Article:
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Boeing’s only path forward | ‘We need more pie!’ | Prior authorization kills

Monday, March 18, 2024




► MUST-READ from the Seattle Times — Boeing labor contract is opportunity for overdue culture change (editorial) — As of March 7, Boeing opened contract talks with its largest labor union. The International Association of Machinists and Aerospace Workers District 751 represents more than 32,000 Boeing workers in Washington. For Boeing, there is more at stake than what it pays for in salaries and benefits. It is no exaggeration to say the future of the 107-year-old manufacturer hangs in the balance. Boeing must do right by its workforce. It must reinforce its commitment to the women and men who work in its local factories by making the unprecedented declaration that its next plane will be made in Washington. It must move its corporate headquarters from Virginia back to Seattle — a symbolic but meaningful return to the community that once made aerospace history, in a good way.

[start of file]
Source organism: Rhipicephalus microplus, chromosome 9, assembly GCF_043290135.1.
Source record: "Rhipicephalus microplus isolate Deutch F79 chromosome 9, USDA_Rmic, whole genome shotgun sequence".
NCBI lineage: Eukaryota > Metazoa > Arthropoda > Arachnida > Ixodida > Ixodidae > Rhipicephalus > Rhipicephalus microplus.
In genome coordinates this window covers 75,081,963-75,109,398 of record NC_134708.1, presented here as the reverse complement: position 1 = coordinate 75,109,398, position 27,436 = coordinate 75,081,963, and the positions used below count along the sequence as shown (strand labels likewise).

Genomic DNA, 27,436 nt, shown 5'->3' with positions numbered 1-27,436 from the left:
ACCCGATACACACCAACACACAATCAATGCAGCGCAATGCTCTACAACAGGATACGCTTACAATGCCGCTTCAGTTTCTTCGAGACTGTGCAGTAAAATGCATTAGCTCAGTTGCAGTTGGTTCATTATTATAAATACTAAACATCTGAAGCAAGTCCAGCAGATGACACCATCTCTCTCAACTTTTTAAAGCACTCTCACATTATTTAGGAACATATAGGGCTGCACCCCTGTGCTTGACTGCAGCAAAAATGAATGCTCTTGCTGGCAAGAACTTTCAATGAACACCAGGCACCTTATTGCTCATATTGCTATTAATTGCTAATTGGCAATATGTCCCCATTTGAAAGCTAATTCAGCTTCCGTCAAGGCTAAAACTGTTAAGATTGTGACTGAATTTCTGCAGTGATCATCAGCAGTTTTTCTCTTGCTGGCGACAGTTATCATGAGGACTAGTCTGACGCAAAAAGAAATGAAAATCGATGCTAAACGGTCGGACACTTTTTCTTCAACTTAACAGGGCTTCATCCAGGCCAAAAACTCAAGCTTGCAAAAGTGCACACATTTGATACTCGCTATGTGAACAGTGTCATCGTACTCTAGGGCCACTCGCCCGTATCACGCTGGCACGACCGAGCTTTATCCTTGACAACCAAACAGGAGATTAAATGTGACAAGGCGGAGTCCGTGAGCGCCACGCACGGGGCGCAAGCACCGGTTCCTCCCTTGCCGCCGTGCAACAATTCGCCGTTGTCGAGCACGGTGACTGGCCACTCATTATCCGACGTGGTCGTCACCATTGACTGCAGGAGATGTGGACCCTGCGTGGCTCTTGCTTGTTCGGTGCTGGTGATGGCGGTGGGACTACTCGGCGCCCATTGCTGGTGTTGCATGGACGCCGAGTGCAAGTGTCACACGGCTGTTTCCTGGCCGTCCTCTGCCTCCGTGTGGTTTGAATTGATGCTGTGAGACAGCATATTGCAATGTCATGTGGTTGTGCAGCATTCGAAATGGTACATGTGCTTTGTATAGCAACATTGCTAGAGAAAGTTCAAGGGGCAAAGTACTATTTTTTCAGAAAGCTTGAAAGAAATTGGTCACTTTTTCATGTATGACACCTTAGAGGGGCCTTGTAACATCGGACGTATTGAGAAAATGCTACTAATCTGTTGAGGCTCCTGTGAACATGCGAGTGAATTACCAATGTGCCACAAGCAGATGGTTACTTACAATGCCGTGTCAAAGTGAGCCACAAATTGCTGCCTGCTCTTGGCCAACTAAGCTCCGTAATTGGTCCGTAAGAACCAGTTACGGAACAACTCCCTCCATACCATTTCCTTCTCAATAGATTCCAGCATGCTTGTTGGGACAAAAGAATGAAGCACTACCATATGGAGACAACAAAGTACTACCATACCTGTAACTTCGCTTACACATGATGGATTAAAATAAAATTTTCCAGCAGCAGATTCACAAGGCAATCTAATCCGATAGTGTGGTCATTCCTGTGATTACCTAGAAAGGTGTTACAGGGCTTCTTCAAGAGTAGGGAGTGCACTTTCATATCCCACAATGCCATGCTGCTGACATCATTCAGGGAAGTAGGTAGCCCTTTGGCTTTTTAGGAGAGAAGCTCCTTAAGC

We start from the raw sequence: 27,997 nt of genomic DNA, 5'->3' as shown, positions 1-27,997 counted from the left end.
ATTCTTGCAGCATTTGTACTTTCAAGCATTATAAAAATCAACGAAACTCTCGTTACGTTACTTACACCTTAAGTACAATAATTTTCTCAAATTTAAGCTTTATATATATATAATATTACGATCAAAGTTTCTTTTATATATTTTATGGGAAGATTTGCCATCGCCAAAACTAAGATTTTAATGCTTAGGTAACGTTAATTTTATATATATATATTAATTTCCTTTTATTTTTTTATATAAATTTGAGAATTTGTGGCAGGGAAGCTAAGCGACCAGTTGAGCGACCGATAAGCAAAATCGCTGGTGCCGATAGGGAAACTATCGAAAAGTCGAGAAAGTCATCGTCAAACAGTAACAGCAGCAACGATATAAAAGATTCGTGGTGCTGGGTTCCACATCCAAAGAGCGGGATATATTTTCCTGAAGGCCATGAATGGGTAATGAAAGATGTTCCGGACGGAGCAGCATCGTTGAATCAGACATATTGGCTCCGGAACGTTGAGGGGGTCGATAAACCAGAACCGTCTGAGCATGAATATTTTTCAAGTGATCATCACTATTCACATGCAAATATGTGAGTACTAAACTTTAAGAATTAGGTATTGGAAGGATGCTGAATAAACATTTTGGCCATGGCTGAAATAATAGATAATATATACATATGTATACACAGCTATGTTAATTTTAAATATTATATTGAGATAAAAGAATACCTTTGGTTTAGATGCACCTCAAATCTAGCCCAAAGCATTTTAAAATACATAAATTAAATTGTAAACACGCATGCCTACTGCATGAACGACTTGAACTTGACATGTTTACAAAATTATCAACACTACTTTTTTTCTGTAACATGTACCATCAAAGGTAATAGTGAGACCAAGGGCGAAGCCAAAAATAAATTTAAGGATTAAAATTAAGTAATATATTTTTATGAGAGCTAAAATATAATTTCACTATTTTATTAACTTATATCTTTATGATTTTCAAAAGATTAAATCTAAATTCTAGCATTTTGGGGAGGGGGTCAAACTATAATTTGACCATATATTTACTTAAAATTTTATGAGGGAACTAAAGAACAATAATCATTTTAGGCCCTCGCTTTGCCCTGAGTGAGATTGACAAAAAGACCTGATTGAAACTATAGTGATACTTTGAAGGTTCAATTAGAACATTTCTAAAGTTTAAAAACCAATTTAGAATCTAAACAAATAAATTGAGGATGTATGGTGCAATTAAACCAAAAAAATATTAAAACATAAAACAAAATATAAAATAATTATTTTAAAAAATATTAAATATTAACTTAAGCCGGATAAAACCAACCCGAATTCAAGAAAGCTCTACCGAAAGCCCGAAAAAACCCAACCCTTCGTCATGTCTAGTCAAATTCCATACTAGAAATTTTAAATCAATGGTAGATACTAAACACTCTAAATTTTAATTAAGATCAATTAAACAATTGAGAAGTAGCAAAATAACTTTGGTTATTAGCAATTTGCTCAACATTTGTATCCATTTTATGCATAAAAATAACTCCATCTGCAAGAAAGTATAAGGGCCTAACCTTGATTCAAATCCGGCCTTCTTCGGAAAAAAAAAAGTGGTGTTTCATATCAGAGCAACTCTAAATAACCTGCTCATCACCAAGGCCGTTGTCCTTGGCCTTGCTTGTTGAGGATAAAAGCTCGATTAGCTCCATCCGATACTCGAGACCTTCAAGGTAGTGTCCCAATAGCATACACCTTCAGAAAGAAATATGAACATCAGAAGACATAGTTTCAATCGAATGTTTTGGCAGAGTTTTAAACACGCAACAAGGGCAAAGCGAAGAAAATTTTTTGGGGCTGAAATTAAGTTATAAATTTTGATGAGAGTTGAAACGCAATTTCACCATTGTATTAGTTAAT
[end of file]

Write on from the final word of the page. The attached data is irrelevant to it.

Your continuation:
For decades, Boeing fought its unions, outsourcing work across the globe and opening a new factory in labor-unfriendly South Carolina. The results can fill business textbooks of what not to do… It took a long time for Boeing to tumble to its reputational and financial depth. It will take a long time to return to respect and admiration, let alone assurance that the plane you’re about to board has been put through the most rigorous safety assessment and maintenance. Boeing cannot do so with a cadre of bean-counters and Wall Street suck-ups leading the charge. It is the people who design and manufacture these technological marvels who ought to be valued above all others. Boeing must begin its recovery by mending fences with its own workforce. There is no other path forward.